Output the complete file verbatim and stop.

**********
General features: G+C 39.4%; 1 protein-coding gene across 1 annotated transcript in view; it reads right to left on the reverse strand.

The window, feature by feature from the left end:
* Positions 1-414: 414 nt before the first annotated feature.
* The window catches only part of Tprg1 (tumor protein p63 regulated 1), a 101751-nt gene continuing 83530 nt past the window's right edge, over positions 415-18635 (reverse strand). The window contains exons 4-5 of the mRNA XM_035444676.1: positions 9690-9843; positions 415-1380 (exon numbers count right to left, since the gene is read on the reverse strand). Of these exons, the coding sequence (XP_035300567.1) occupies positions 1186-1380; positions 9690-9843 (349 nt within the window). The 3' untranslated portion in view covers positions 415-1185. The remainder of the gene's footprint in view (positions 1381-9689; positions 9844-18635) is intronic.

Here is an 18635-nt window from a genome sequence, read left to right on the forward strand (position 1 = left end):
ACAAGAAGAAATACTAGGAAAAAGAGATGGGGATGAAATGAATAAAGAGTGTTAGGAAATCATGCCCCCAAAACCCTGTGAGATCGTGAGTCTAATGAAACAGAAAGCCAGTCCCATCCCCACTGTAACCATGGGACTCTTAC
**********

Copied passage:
General features: G+C 39.4%; 1 protein-coding gene across 1 annotated transcript in view; it reads right to left on the reverse strand.

The window, feature by feature from the left end:
* Positions 1-414: 414 nt before the first annotated feature.
* The window catches only part of Tprg1 (tumor protein p63 regulated 1), a 101751-nt gene continuing 83530 nt past the window's right edge, over positions 415-18635 (reverse strand). The window contains exons 4-5 of the mRNA XM_035444676.1: positions 9690-9843; positions 415-1380 (exon numbers count right to left, since the gene is read on the reverse strand). Of these exons, the coding sequence (XP_035300567.1) occupies positions 1186-1380; positions 9690-9843 (349 nt within the window). The 3' untranslated portion in view covers positions 415-1185. The remainder of the gene's footprint in view (positions 1381-9689; positions 9844-18635) is intronic.

Here is an 18635-nt window from a genome sequence, read left to right on the forward strand (position 1 = left end):
ACAAGAAGAAATACTAGGAAAAAGAGATGGGGATGAAATGAATAAAGAGTGTTAGGAAATCATGCCCCCAAAACCCTGTGAGATCGTGAGTCTAATGAAACAGAAAGCCAGTCCCATCCCCACTGTAACCATGGGACTCTTAC